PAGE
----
The ambient sound function is also improved. When maxed out on the dedicated Sony Headphones app, every sound in my surroundings is clear, to the point that it picks up what would otherwise be near pin-drop noises, if I weren’t wearing the WF-1000XM5.
Then there is the 8-hour battery life that Sony likes to tout with the WF-1000XM5 and the good news is, that posturing is still valid, legit even. What makes them even better is that the endurance last either with ANC or the Ambient Sound function active. On that note, I think it prudent to mention that, unlike the WF-1000XM4, the 3rd “Off” function that you activate by tapping the sensor on the left earbud – you can customise this via the Headphones app but by default, it is always relegated to the left earbud – is off deactivated by default, so you will need to turn it on via the app.
What’s The Catch?
For whatever, Sony decided to go with an all-glossy surface and material when it built the WF-1000XM5. As a result, this makes taking out the earbuds a lot trickier than their predecessor, which actually employs a mix of matte and glossy material. I honestly lost count of the times I have failed to pick them out of their charging case in one fell swoop, let alone fumble them while trying to take them out.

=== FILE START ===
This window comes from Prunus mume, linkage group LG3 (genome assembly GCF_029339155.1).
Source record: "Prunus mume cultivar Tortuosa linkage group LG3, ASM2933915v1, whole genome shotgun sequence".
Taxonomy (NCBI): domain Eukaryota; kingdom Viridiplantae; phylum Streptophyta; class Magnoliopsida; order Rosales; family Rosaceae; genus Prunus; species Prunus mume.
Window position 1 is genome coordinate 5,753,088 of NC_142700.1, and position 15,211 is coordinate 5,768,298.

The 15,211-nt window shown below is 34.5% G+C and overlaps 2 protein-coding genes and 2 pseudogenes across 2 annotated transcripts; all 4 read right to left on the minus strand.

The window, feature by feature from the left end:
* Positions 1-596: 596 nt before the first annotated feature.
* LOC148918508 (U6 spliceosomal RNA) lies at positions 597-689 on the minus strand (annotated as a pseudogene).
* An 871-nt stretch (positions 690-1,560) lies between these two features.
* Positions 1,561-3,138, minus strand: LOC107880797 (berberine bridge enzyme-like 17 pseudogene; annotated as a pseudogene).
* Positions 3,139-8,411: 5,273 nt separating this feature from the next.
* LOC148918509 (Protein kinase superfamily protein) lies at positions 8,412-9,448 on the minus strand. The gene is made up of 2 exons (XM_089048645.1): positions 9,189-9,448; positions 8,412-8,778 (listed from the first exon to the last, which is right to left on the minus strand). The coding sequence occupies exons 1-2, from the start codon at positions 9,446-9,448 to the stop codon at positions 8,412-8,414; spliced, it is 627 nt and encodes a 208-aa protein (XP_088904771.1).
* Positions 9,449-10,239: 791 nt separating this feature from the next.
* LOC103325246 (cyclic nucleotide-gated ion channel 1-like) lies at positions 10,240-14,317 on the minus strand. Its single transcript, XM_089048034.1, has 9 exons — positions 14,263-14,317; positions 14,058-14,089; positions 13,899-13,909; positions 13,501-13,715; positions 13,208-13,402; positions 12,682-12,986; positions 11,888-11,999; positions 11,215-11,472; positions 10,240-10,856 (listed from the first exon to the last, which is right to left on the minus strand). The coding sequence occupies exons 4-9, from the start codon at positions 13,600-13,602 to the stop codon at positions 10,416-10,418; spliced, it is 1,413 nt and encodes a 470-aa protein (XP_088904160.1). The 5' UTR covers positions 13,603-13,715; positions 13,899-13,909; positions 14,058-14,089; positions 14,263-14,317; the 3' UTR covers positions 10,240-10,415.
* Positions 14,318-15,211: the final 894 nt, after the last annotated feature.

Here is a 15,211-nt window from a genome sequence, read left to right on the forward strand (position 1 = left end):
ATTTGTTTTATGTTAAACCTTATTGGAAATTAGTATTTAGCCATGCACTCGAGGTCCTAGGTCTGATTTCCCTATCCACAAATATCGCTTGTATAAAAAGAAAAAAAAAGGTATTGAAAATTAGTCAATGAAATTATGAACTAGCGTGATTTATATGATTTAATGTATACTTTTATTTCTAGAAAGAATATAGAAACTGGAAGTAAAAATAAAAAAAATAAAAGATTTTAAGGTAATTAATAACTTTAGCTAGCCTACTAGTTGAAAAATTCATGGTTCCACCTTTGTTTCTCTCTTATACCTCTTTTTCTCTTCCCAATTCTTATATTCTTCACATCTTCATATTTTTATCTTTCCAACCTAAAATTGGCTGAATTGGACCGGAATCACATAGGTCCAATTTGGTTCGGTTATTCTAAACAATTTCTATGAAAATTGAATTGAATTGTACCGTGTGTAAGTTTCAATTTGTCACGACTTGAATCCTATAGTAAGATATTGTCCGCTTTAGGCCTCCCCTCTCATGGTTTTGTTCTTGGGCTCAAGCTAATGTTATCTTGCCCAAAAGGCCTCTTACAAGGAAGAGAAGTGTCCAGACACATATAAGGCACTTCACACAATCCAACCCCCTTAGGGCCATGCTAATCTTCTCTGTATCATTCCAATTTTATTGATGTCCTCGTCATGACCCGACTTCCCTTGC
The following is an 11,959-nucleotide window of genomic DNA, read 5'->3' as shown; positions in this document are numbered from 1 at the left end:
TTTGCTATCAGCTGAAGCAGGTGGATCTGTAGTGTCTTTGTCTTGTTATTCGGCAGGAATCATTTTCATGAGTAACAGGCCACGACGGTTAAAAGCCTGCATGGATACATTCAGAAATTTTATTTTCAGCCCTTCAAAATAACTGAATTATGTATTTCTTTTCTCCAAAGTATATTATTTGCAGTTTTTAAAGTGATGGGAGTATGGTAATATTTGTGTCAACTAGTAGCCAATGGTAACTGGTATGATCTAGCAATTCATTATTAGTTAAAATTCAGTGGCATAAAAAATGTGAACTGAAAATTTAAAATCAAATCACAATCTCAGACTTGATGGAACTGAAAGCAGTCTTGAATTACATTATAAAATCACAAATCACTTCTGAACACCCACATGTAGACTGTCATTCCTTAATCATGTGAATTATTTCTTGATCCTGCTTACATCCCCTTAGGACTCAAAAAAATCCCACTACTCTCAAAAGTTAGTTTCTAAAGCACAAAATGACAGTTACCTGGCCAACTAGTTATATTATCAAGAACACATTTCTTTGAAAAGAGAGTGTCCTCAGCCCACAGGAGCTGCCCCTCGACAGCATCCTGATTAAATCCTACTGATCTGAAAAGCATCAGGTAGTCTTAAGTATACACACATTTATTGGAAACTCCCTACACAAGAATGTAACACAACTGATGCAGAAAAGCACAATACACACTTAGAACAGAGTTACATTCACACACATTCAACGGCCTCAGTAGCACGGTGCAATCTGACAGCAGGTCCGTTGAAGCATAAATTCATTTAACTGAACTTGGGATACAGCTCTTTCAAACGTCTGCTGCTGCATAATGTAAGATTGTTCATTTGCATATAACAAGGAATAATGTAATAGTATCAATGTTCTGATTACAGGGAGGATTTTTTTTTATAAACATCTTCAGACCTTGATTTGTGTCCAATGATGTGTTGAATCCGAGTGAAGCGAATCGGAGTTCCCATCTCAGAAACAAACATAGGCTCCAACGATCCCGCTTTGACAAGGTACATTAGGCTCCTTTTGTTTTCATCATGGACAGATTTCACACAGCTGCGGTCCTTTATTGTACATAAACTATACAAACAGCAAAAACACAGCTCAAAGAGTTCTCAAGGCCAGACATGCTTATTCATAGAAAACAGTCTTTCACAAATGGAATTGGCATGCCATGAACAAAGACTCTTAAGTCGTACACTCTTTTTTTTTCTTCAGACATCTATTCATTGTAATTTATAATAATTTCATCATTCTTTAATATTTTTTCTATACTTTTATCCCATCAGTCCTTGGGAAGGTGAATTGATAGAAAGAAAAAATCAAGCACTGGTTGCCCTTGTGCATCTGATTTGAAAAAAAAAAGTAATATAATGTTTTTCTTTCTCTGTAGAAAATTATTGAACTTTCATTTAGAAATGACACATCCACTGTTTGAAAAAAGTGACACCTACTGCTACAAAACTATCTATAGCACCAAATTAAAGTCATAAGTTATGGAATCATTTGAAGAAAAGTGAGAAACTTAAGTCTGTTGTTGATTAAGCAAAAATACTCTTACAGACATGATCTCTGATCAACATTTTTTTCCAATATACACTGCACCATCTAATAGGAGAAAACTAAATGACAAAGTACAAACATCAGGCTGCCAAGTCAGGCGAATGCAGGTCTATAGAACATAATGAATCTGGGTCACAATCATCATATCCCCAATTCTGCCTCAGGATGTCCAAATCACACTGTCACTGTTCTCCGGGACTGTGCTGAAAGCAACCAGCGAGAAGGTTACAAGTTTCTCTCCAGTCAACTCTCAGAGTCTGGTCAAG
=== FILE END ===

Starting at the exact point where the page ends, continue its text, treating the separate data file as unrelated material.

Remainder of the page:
The all-glossy material also makes the WF-1000XM5 absolute finger magnets. Of course, you’re not going to be paying attention to said blemishes, but it is difficult to ignore it when you’re squarely staring at them upon opening the casing.
Also, with regards to head gesture function that the WF-1000XM5 features, the “headshake” only rejects calls but doesn’t end it, which doesn’t feel like Sony made full use of the function but to be fair, there are people who can get rather animated with their gestures during a phone call, and I think the last thing folks would want is their vigorous headshakes accidentally ending a call, especially when they’re getting to juiciest bit of a story.
Lastly, there’s the official price tag of the WF-1000XM5. At RM1,399, these earbuds are RM300 more expensive than when the WF-1000XM4 launched and while I can argue that they are better in terms of audio quality, Sony’s new selling price now effectively puts it up squarely against more premium brands, such as Bowers & Wilkins, Technics, Klipsch, and even Marshall.
Should I Buy It?
If I am to sum up the Sony WF-1000XM5 in just one word, it would be this: refinement. While the WF-1000XM4 gave the world a fresh new spherical design, the 1000XM5 is an improvement on that, and with a smaller footprint to boot. My only concerns about these earbuds if whether or not the conditions of the eartips will deteriorate over time, the same way the eartips of its predecessors did. For that matter, there are also reports that the left earbud may be suffering from the same battery-draining issue as the left earbud of the 1000XM4, but to date, I have yet to experience such problems with my unit.
Nevertheless, the WF-1000XM5 are Sony’s most polished pair of TWS earbuds that I have used from the brand. Then as now, I say unto you: these earbuds are worth haemorrhaging your wallet for.
Photography by John Law.